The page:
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Unless you've been in a coma for the last few weeks (in which case, welcome back!), you've surely heard the news that former NFL quarterback, polarizing media figure and Christian figurehead Tim Tebow is giving up the gridiron in order to pursue a career on the diamond. After failing to secure a job in the NFL and growing tired with his broadcast work, Tebow began working out with former big leaguer Chad Moeller at the latter's baseball academy in Arizona. In fact, just yesterday, Tebow starred in a showcase in front of a reported 27 (no Cubs rep, though) MLB clubs in hopes of luring an offer.
Of course, this has been an absolute media circus and it's easy to brush it off as a publicity stunt, on par with Garth Brooks and Will Ferrell going to spring training. However, if you can take off your cynical specs for a sec, you might be able to see that this will be a fun story to watch.
Either he'll go down in flames and you'll get to see the man the world loves to hate (by all accounts, he appears to be a good dude) feel shame or he'll actually prove his worth as a professional, two-sport athlete; those are some pretty rare birds. Right, Michael Jordan?
Whether or not an MLB organization even takes the Tebow bait, all this hype still reminded me of another failing quarterback who thought he'd jump ship and give baseball a go for publicity's sake; this one, with a Chicago connection:
Bobby Douglass is one in a long list of uninspiring signal callers to put on a Bears uniform since the days of Sid Luckman. The former Jayhawk All-American with a strong arm was taken in the second round of the NFL draft by the Monsters of the Midway in 1969. Douglass was, on again/off again, the starting quarterback in the Windy City through the 1975 campaign. During that time, the Bears had only a 13–31–1 record with Douglass calling the shots.
After finding himself replaced by Gary Huff and Bob Avellini, made a few brief stops in San Diego, New Orleans and Green Bay, but he never did gain any sort of consistent success. All told, when his NFL career came to a close in 1978, despite his arm strength, Douglass possessed a quarterback passer rating of only 48.5. Eek.
So, what do you do when your football career ends because your accuracy stinks? Why, you transform yourself into a pitcher on the baseball diamond, of course! What could go wrong there...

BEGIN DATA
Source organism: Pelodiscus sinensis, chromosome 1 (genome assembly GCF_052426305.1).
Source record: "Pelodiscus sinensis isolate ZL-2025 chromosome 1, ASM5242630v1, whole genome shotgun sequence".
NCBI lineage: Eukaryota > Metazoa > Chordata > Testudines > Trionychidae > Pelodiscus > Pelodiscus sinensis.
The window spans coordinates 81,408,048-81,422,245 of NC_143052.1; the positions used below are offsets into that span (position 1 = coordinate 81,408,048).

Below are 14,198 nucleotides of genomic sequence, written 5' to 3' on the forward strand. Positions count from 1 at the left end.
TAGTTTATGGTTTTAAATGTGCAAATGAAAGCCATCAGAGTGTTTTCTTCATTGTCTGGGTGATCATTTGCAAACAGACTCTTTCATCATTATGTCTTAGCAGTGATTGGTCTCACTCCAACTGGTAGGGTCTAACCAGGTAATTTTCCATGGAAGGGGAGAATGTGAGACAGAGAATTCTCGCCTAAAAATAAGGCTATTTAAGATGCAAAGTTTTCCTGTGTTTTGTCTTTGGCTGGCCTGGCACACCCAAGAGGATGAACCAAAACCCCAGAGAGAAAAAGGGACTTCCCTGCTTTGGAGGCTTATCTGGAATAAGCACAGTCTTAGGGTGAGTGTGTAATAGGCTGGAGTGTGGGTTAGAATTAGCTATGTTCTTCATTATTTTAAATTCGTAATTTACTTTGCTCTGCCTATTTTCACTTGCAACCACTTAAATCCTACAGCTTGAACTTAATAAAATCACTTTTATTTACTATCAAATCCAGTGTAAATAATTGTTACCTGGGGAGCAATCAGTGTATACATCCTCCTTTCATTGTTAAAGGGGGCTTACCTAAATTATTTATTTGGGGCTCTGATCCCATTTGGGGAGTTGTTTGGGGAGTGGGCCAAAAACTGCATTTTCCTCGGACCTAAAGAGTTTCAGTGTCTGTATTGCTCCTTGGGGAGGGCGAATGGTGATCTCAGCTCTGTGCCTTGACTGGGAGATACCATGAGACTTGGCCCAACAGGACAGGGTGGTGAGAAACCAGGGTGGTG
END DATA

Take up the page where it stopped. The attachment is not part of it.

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In 1979, the Bobby Douglass returned to the Chicago sports scene. However, this time, he wasn't donning orange and blue - rather, this time, he was putting white sox on, one leg at a time.
Bill Veeck, ever the showman, was no stranger to publicity stunts to attract attention to his ball club. After all, he was the man who sent the tiny Eddie Gaedel to the plate for the St. Louis Browns, way back when . Now as the owner of Chicago's Southside franchise, Veeck decided to make Bobby Douglass the original Tim Tebow and inked him to a minor league contract. No doubt this raised some eyebrows, but also raised some interest and revenue for his AAA affiliate.
With that, off to the Iowa Oaks (now the Iowa Cubs, btw) Bobby went. As for the results of this little cross-sport experiment, you likely guess how they went. In the course of 4 relief appearances, Douglass lasted 7 innings and gave up 7 earned runs, walking an eye-popping 13 men along the way. After all, hitting his target was never his strong suit in the NFL.
The plug was quickly pulled and Bobby was officially done with professional sports. Later that year, Veeck and Co.'s PR antics lead to the infamous Disco Demolition disaster; so, at least Douglass wasn't the least successful stunt that season.
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Here's hoping that whichever team decides to "Tebow" and sign the mercurial college football star (someone will to try and put butts in the seats) doesn't try to follow up their acquisition by blowing up a stack of IPods filled with dubstep.
I'm looking at you Marlins! They have a certain track record for such stunts, after all. (see Adam Greenberg, Survivor, Barry Bonds, the A-Rod rumors, etc.).
In the meantime, by all accounts, Tebow looked pretty average, at best, at his little showcase. While he showed raw power, his defense was lacking, his arm was surprisingly weak and he struggled with live pitching. If he were 18, he'd be an interesting sleeper prospect... at 29, he doesn't have much time to make up such a large amount of ground. At any rate, I find this whole hubbub to be quite an interesting story to follow.
Maybe Bobby Douglass does too.